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Your Letters

Glenwood Springs, CO Colorado

We are a group of five students from Basalt High School, in Colorado. This is a project for our Fundamentals of American Democracy class where we have to find a problem in our community we would like to change. We think teen pregnancy is a big problem in our generation, and we have to stop it before it’s too late.

It could easily stopped, by following a few simple steps. For example, we suggested a policy to our high school. The policy we would like to offer is a sex education class for every local high school. The level of branch this problem is involved with would be the Congress.

I think this policy would be a big help because young adults need to be educated in how to prevent sexually transmitted diseases, and any other important information they need to know about the body and how to take care of it.

Having this class would be very smart, because in the Basalt schools you only have a small “sex ed class” in middle school where nothing really sexually is happening in kids’ lives.

Another goal of the class is letting teens know that if something does happen they are not alone and there is always help for them. This class is going to educate them on where they can get help, and in a way get them more mature about the decisions they make and get a better understanding of it. Our goal is not to affect the decisions they make on sex, only give them important information they need to know, so that they can make educated decisions about sex in the future. If you want to learn more about this topic, this website would be very useful: http://www.advocatesforyoung.org.

In conclusion, a sex ed class would be a smart policy to add to every high school to inform students on prevention and prevent them from any bad outcomes of sex. If you have any questions, opinions, or concerns please don’t hesitate to contact us at teen.sex.education@gmail.com.

Sincerely,

Terry M., Jennifer L., Sebastian L.,

Ismael M., Humberto A.

Basalt

The issue of homosexuals serving in the armed forces has a practical solution that involves the minimum amount of discrimination required to avoid a probable loss of combat effectiveness.

It starts with the recognition that the armed forces need people with a wide variety of qualifications for a wide variety of jobs. A very special type of job requiring a special set of qualifications is to serve in a combat unit. One of those qualifications is the ability to regard other members of a combat unit as essentially equal comrades. This precludes developing passionate sexual relationships with some in a unit that will invariably create resentment among others.

There are many jobs in the armed forces, however, that do not involve combat and are similar to civilian jobs. I doubt that people’s ability to perform these jobs is affected by their sexual orientation. So, the “don’t ask, don’t tell” policy should stay basically in effect, but if service personnel reveal homosexual preferences, they should simply be assigned to noncombat positions. In other words, homosexuality should be nonjudgmentally treated as a condition such as, say, nearsightedness, that disqualifies people for combat duty, but not for service in the many other positions that need to be filled.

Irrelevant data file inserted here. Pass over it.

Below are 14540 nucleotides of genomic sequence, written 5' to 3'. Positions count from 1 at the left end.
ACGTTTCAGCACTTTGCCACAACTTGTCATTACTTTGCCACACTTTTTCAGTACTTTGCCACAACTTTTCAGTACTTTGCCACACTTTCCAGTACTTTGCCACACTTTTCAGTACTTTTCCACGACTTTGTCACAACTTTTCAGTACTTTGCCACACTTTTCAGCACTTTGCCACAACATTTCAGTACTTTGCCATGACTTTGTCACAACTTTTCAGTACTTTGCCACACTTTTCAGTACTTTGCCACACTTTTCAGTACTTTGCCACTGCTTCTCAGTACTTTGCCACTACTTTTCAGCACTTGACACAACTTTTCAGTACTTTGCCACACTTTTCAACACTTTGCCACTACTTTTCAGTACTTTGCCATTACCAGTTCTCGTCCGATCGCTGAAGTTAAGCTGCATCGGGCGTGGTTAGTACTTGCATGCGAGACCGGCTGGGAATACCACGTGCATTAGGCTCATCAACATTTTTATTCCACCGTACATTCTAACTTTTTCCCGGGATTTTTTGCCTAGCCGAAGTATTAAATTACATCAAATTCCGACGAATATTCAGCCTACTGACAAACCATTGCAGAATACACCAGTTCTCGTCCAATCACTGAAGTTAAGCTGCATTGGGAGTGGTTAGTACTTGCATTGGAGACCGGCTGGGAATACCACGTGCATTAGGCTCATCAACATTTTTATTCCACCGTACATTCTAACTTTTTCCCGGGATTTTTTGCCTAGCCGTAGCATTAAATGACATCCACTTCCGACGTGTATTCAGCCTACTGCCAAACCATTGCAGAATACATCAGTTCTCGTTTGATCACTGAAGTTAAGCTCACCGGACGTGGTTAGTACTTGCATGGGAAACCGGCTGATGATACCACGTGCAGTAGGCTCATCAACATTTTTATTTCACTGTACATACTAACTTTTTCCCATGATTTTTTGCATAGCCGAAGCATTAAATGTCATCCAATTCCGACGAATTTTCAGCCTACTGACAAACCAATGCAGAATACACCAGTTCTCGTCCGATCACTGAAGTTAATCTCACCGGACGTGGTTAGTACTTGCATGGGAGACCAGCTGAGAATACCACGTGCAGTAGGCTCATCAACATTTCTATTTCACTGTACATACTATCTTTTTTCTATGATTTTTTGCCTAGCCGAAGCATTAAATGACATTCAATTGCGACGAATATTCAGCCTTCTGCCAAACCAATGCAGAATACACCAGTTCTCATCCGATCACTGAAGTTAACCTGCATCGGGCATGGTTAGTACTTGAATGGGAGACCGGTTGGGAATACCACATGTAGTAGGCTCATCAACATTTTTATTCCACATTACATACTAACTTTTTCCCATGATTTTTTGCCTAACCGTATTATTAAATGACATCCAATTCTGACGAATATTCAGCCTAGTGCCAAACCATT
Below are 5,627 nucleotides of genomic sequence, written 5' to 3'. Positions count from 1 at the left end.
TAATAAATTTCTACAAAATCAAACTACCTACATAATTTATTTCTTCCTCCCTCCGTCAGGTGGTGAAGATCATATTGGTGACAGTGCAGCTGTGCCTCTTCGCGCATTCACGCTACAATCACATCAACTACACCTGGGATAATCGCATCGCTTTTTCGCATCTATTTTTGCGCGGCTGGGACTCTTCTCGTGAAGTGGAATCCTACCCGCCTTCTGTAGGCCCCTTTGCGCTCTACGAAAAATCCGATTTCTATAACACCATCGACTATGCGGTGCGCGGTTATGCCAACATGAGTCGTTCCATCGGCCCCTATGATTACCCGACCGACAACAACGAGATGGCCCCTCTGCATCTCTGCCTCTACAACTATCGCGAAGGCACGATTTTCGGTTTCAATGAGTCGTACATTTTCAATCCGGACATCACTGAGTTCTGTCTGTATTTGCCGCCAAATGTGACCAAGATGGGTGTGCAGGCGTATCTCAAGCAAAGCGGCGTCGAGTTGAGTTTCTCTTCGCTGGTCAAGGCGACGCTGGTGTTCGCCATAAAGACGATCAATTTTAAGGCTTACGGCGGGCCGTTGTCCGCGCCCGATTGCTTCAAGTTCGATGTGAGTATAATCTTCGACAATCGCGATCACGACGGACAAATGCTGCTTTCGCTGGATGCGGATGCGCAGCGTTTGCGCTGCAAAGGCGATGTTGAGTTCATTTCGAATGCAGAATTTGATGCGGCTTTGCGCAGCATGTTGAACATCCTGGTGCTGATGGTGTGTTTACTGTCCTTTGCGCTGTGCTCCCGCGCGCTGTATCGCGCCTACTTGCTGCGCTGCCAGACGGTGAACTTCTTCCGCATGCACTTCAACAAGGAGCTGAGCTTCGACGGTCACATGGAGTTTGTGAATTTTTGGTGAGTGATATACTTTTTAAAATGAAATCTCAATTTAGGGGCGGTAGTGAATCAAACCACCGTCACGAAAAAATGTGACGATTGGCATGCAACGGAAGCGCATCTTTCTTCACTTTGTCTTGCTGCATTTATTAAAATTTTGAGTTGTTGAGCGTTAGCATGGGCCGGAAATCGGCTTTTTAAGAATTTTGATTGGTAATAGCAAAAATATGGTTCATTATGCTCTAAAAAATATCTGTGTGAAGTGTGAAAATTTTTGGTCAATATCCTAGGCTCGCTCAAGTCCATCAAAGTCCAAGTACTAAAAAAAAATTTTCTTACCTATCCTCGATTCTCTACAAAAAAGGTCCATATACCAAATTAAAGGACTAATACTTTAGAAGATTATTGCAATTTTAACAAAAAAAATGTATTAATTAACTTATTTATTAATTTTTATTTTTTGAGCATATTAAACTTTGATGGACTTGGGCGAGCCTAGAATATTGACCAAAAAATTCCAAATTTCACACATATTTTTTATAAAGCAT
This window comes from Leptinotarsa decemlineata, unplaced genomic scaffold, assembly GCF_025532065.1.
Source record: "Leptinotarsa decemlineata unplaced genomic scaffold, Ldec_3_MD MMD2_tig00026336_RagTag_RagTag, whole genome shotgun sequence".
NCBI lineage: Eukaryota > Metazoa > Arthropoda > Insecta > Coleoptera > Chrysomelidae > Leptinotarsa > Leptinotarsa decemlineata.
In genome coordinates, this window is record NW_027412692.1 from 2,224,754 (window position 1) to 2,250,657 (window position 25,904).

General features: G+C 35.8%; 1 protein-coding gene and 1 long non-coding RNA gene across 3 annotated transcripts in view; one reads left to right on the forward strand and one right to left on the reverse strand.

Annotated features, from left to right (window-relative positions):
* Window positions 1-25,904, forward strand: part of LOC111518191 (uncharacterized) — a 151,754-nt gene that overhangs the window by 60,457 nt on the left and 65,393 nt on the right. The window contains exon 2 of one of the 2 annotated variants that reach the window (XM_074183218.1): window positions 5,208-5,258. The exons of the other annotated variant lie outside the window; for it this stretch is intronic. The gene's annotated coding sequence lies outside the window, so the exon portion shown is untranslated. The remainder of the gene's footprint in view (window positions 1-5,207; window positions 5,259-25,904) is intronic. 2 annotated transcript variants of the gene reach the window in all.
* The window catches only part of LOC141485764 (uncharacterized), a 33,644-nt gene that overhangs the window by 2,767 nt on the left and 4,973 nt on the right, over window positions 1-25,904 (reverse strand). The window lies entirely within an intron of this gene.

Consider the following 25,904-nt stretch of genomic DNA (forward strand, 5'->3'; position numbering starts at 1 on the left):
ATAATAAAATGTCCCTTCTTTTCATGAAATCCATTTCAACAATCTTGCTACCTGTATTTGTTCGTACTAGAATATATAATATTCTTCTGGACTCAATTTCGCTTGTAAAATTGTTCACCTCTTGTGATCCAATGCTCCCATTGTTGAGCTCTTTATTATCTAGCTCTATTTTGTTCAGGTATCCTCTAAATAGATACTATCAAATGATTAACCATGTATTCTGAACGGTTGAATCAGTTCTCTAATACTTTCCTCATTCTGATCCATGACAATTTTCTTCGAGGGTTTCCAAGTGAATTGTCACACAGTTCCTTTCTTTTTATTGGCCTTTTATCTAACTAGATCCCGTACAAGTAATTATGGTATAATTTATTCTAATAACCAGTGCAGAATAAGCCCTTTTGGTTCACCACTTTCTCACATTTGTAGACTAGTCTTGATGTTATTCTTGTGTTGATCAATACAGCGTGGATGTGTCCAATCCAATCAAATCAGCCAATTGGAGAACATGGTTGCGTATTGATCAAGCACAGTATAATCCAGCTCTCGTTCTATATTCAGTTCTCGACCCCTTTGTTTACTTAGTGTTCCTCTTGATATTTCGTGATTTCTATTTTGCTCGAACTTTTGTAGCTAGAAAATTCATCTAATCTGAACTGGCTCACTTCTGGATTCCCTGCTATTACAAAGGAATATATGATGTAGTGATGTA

I served as a platoon leader in an armored cavalry unit before homosexuality was an issue, and so did not have to deal with it directly. But I can assure the majority of fair-minded Americans who have no clue as to the personnel challenges that exist in a combat unit, that adding another source of dissension threatens to reduce the combat effectiveness of the armed forces in two critical ways.

First, it will discourage voluntary enlistment by adventurous young heterosexual men who provide the overwhelming bulk of combat capability. And secondly, it will add one more obstacle to the extremely difficult task that unit leaders face in achieving maximum teamwork under the most stressful conditions imaginable.

Carl Ted Stude

Carbondale

The people working on the Hidden Gems Campaign include a fifth-generation Coloradan whose family has been ranching for decades, two journalists, two cartographers and several professionals with advanced degrees. Some of us have other jobs in addition to the work we put in for Hidden Gems. One of us is a lawyer. Another sells outdoor equipment. We are in our 20s, 30s, 40s and 50s. Some of us have families, while others have yet to. Most of us have lived in Colorado for much if not all of our lives.

We have been reaching out to various stakeholders and user groups in the White River and Gunnison national forests for years. These are our neighbors. We take their input and concerns seriously, and have made significant adjustments to our proposal to meet their needs and concerns. That process is under way now with ranchers, mountain bikers, firefighters, government representatives and motorized recreation groups represented by the White River Forest Alliance.

Steve Smith

The Wilderness Society/

Hidden Gems Wilderness Campaign

Glenwood Springs


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